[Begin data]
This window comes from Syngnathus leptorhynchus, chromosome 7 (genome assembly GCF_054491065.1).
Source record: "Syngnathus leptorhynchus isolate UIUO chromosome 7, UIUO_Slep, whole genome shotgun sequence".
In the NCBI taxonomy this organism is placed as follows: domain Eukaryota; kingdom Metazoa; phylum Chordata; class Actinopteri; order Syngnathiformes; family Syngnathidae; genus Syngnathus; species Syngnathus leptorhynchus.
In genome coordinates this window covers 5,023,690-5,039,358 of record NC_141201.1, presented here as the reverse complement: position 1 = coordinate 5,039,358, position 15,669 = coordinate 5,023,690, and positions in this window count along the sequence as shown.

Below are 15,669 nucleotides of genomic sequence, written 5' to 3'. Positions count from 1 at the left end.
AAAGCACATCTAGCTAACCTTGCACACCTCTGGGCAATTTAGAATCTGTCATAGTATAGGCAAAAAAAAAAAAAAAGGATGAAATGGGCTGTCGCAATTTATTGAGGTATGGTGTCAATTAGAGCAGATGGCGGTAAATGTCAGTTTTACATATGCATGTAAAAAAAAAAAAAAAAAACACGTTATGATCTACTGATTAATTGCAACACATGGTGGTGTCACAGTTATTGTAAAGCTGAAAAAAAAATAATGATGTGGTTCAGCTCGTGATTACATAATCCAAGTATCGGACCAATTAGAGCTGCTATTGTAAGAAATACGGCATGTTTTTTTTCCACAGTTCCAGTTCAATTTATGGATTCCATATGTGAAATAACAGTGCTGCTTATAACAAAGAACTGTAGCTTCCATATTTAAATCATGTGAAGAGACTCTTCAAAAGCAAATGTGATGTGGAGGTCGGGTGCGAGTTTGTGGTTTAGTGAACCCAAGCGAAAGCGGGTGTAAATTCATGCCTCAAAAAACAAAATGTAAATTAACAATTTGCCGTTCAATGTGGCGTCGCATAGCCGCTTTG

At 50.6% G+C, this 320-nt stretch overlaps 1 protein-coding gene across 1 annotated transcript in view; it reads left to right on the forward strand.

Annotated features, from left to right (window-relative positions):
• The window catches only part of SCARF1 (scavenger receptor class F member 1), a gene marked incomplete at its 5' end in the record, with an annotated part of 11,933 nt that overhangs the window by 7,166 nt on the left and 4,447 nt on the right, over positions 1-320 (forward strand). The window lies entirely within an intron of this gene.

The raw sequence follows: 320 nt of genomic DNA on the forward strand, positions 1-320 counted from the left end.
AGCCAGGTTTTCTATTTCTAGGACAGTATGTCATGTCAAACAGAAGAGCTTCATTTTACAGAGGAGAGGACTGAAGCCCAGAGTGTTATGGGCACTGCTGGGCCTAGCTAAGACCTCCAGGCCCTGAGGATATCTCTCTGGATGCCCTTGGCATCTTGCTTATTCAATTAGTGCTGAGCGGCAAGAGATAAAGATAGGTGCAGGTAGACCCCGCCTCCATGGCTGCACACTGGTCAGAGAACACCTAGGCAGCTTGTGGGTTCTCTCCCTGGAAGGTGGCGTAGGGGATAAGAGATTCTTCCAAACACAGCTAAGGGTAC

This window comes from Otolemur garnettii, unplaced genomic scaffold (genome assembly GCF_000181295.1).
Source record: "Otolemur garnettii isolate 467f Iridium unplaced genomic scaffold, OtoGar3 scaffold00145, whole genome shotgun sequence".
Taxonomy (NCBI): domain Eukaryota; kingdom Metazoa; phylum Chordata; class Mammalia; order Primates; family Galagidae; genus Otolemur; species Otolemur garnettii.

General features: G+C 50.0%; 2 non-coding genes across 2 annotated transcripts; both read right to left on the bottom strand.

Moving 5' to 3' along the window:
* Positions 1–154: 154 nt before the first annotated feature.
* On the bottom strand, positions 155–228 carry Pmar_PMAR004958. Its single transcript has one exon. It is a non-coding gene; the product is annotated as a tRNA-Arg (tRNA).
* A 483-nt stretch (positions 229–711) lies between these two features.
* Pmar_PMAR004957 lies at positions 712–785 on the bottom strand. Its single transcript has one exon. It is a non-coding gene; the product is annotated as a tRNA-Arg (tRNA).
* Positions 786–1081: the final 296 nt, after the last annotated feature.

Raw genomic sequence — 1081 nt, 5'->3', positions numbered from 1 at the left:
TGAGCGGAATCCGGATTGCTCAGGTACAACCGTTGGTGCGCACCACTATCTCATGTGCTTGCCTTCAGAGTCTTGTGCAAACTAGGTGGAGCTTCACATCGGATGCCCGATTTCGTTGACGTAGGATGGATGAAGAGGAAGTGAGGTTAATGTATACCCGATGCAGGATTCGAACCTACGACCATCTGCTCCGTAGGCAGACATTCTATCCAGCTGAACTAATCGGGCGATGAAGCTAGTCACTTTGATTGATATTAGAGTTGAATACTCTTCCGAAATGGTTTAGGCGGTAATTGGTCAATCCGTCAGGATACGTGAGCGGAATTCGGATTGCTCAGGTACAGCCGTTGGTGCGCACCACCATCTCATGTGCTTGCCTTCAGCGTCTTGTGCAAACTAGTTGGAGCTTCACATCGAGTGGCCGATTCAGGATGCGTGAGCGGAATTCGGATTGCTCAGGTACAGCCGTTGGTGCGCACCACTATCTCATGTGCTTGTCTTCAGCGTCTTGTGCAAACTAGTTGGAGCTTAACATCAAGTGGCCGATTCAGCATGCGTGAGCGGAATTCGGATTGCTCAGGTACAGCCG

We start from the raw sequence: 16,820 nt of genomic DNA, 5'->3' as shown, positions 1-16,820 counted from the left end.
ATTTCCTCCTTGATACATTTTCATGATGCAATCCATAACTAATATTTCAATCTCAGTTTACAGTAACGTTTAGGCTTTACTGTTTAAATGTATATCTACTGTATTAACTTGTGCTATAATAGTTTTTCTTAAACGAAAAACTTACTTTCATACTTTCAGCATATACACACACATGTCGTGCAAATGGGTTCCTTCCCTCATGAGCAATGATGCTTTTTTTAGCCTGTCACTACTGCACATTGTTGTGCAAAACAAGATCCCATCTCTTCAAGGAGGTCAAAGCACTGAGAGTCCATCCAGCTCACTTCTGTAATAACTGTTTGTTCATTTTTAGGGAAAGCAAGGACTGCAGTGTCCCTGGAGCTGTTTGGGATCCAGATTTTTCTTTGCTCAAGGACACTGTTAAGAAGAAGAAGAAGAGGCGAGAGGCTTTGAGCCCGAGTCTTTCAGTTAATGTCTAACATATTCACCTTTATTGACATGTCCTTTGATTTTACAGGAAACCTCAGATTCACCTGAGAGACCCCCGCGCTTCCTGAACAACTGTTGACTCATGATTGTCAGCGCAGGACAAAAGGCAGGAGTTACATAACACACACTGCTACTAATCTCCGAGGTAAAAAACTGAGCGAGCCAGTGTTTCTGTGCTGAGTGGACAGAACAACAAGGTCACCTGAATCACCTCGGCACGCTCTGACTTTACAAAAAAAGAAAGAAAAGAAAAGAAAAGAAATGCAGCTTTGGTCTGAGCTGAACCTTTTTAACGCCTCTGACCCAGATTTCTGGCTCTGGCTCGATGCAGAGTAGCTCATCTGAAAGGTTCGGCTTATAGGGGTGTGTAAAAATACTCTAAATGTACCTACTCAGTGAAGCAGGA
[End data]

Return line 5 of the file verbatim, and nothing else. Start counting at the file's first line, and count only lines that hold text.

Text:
Below are 15,669 nucleotides of genomic sequence, written 5' to 3'. Positions count from 1 at the left end.